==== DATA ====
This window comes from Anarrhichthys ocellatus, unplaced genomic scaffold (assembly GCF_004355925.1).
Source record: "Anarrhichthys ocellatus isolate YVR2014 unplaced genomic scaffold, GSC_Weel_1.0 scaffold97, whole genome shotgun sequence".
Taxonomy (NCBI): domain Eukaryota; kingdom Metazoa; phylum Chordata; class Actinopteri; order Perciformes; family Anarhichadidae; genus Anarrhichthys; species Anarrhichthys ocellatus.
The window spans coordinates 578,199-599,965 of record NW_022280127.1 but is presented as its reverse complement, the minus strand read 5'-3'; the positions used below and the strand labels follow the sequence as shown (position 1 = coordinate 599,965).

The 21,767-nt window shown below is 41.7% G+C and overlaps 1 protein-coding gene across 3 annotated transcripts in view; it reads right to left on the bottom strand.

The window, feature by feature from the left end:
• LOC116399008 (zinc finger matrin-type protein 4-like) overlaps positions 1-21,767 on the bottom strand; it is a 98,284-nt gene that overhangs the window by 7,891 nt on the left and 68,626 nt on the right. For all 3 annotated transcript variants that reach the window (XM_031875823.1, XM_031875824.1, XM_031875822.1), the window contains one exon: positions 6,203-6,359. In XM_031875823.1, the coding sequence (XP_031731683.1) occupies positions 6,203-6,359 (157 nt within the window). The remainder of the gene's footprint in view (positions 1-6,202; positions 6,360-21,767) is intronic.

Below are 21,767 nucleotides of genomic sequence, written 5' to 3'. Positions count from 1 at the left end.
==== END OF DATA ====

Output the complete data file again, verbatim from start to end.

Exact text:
This window comes from Anarrhichthys ocellatus, unplaced genomic scaffold (assembly GCF_004355925.1).
Source record: "Anarrhichthys ocellatus isolate YVR2014 unplaced genomic scaffold, GSC_Weel_1.0 scaffold97, whole genome shotgun sequence".
Taxonomy (NCBI): domain Eukaryota; kingdom Metazoa; phylum Chordata; class Actinopteri; order Perciformes; family Anarhichadidae; genus Anarrhichthys; species Anarrhichthys ocellatus.
The window spans coordinates 578,199-599,965 of record NW_022280127.1 but is presented as its reverse complement, the minus strand read 5'-3'; the positions used below and the strand labels follow the sequence as shown (position 1 = coordinate 599,965).

The 21,767-nt window shown below is 41.7% G+C and overlaps 1 protein-coding gene across 3 annotated transcripts in view; it reads right to left on the bottom strand.

The window, feature by feature from the left end:
• LOC116399008 (zinc finger matrin-type protein 4-like) overlaps positions 1-21,767 on the bottom strand; it is a 98,284-nt gene that overhangs the window by 7,891 nt on the left and 68,626 nt on the right. For all 3 annotated transcript variants that reach the window (XM_031875823.1, XM_031875824.1, XM_031875822.1), the window contains one exon: positions 6,203-6,359. In XM_031875823.1, the coding sequence (XP_031731683.1) occupies positions 6,203-6,359 (157 nt within the window). The remainder of the gene's footprint in view (positions 1-6,202; positions 6,360-21,767) is intronic.

Below are 21,767 nucleotides of genomic sequence, written 5' to 3'. Positions count from 1 at the left end.